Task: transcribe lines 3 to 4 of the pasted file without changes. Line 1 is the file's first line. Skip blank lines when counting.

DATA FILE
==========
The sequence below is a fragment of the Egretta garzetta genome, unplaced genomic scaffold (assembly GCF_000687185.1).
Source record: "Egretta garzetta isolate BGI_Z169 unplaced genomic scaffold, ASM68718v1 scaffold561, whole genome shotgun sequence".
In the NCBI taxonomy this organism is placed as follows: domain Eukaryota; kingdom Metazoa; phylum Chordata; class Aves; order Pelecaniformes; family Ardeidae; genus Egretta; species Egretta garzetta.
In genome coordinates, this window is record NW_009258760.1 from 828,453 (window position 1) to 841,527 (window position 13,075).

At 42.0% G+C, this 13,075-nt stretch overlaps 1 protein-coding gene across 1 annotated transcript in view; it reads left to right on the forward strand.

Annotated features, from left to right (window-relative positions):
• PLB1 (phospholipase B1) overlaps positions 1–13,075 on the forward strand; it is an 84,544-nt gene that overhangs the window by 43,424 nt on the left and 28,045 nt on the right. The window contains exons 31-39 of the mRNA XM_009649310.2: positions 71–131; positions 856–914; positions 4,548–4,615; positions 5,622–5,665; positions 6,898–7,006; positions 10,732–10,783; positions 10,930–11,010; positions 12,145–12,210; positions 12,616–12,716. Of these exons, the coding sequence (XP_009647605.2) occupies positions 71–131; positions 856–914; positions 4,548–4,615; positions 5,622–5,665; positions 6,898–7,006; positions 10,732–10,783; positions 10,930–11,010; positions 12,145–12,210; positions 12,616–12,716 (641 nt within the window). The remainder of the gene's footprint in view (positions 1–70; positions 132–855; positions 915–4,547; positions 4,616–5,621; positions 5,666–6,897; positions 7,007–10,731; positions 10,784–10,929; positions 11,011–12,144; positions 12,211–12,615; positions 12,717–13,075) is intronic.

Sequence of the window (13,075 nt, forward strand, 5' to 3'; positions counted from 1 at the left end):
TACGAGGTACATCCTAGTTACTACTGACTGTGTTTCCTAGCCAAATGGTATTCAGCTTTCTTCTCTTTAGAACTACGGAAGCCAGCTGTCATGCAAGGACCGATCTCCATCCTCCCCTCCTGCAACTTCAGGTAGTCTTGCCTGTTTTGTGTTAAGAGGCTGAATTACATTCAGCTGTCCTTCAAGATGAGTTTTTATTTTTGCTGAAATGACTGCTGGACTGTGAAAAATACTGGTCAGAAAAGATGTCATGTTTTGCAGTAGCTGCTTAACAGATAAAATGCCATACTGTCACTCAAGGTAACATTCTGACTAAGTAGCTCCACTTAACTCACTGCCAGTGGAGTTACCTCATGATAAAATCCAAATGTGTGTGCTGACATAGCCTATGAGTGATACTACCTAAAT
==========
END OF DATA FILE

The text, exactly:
In the NCBI taxonomy this organism is placed as follows: domain Eukaryota; kingdom Metazoa; phylum Chordata; class Aves; order Pelecaniformes; family Ardeidae; genus Egretta; species Egretta garzetta.
In genome coordinates, this window is record NW_009258760.1 from 828,453 (window position 1) to 841,527 (window position 13,075).